This is the second largest park in Poland, and the largest in northern Europe. It was opened on January 16, 1959, and was created for the protection of the natural environment, namely the forest and its wildlife. Within the park, there are over 5,000 types of animal, including salmon, lynx, black storks and bison. The area has been recognized by UNESCO World Biosphere Reservation of biological diversity, as well as a bird sanctuary by the European Union. The forest is north-west of Warsaw, and is largely comprised of dense forests and swamps, as well as a few old sandy fields. Evidently, though, the forest itself dominates the national park, and encompasses about 71% of its total area, with oaks being a defining characteristic of the park – it’s quite unusual to find this type of tree on sand. There is a great deal of diversity of vegetation, with about 118 groups known to exist.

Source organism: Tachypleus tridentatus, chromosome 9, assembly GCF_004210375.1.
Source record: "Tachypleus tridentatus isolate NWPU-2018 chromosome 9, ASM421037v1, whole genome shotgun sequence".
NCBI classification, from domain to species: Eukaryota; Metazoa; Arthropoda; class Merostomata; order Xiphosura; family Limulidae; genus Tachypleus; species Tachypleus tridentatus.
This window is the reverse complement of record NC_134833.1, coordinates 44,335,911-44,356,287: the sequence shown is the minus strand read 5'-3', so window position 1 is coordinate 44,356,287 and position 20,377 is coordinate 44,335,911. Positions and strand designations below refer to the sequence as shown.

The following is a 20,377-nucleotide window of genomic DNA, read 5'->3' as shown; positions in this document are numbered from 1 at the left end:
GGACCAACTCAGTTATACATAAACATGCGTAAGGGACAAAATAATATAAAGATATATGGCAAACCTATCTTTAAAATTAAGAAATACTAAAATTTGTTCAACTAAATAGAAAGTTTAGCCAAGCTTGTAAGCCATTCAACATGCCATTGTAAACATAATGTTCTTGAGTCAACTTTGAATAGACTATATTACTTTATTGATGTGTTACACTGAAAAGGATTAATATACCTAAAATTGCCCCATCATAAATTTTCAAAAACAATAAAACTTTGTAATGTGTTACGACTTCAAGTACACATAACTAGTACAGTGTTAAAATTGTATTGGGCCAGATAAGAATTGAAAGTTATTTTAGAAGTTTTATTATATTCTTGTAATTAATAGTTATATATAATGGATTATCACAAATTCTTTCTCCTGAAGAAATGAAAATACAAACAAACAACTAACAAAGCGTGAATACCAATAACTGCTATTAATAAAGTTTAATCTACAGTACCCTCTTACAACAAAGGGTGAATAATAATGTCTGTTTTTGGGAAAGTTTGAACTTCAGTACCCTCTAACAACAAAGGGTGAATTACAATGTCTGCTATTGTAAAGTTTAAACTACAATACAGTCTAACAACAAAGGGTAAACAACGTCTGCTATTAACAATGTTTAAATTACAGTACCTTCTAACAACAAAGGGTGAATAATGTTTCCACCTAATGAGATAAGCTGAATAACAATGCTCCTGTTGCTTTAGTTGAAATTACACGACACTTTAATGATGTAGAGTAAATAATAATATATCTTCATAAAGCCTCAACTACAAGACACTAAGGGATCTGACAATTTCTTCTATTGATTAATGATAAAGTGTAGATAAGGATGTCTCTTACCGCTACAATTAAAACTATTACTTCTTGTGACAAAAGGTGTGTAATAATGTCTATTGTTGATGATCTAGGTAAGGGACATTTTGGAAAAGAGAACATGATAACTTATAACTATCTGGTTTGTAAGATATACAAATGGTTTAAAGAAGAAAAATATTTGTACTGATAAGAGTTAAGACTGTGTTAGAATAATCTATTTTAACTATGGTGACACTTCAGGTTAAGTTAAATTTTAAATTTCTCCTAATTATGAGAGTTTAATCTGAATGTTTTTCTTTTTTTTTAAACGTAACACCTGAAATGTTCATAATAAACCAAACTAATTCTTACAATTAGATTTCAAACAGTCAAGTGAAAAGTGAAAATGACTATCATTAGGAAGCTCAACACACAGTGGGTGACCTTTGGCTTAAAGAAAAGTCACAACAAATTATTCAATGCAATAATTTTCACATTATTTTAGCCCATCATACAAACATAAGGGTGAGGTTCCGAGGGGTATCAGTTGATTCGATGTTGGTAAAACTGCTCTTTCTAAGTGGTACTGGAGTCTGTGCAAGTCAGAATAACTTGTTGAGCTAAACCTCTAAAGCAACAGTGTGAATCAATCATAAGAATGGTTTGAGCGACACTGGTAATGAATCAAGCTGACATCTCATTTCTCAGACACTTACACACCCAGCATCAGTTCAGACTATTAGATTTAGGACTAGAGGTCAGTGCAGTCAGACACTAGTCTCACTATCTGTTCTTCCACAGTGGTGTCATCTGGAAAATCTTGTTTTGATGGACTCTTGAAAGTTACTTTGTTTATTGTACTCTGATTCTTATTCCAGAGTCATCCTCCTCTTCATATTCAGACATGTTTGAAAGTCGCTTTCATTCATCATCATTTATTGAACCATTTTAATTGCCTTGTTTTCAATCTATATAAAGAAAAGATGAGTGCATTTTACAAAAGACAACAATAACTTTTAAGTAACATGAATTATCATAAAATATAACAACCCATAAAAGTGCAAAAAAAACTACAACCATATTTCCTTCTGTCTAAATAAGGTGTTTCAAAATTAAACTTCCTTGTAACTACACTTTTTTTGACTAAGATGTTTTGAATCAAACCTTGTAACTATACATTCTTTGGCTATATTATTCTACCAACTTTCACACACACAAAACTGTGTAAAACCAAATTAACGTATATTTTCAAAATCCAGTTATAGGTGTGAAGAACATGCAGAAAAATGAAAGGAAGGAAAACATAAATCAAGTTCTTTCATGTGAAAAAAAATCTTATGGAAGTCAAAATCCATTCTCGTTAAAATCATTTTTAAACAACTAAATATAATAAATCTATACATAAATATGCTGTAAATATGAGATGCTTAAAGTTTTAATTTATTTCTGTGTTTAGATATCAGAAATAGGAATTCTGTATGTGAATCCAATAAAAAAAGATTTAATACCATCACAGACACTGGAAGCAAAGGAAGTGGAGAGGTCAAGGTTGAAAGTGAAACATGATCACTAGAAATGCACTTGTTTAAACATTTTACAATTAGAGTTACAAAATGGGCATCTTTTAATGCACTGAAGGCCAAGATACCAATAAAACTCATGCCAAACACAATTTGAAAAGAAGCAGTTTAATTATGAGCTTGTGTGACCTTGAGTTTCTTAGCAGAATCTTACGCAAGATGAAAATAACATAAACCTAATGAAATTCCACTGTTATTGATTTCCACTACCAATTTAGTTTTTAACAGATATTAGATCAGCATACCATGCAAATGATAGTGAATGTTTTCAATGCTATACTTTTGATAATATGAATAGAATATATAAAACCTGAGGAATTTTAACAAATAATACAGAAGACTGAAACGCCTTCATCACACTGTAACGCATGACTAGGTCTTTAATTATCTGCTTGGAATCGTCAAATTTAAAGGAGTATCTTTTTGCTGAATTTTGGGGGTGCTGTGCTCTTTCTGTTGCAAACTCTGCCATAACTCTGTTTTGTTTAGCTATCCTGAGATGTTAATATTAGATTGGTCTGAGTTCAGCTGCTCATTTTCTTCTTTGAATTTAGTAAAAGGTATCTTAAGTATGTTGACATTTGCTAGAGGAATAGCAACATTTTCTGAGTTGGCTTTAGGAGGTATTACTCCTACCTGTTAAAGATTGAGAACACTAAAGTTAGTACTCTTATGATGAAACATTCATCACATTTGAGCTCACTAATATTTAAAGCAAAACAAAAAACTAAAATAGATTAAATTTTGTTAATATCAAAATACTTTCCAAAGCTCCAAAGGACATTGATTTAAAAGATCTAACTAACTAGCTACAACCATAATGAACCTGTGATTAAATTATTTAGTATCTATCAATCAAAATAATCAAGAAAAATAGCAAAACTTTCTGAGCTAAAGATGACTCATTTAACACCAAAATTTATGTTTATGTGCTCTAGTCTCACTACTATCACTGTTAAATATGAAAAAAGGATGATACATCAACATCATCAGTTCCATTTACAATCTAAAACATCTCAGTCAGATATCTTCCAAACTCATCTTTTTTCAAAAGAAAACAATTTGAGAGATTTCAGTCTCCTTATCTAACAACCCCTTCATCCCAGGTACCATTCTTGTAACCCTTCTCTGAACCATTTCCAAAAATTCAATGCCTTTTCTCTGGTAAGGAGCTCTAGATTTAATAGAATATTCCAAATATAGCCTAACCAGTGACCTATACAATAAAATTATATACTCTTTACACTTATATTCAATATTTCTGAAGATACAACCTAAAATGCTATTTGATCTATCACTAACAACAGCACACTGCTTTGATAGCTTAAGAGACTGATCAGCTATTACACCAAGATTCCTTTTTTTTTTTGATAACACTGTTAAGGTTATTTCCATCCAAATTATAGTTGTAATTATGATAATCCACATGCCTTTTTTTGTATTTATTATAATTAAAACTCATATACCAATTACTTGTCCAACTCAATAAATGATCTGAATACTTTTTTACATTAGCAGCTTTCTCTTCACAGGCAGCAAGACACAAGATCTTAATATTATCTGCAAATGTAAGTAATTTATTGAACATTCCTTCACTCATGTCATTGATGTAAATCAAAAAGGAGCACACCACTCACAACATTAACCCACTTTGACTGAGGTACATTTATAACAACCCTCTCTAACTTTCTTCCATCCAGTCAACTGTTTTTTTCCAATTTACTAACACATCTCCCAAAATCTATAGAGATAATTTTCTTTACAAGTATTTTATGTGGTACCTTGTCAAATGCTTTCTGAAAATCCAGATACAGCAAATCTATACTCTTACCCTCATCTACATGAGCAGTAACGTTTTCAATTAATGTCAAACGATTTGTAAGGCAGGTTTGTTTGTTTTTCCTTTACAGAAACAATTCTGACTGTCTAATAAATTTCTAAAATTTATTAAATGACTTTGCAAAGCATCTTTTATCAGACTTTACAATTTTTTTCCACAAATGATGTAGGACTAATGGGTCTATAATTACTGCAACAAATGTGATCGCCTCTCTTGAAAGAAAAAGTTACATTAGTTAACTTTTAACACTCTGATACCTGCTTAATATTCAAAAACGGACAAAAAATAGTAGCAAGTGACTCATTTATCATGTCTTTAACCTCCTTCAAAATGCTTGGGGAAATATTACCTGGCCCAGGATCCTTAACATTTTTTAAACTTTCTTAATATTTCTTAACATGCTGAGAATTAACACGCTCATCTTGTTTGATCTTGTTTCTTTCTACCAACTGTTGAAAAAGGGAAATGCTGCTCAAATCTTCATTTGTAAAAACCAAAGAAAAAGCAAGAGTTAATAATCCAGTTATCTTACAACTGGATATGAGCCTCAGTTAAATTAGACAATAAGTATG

But Kampinoski Park does not only consist of nature, as a quick walk around will confirm: there are architectural antiques and historical curiosities to be admired. The oldest and most valuable are the 12th century Roman-style Abbey, found at the edge of the forest, and the Salezjanów Basilica and monastery from the 15th century. Also, make a point of seeing the wooden Baroque church built from 1773-1782, and a classical court from the beginning of the 19th century which served as the Zygmunt Padlewski’s headquarters at the time of the January Uprising.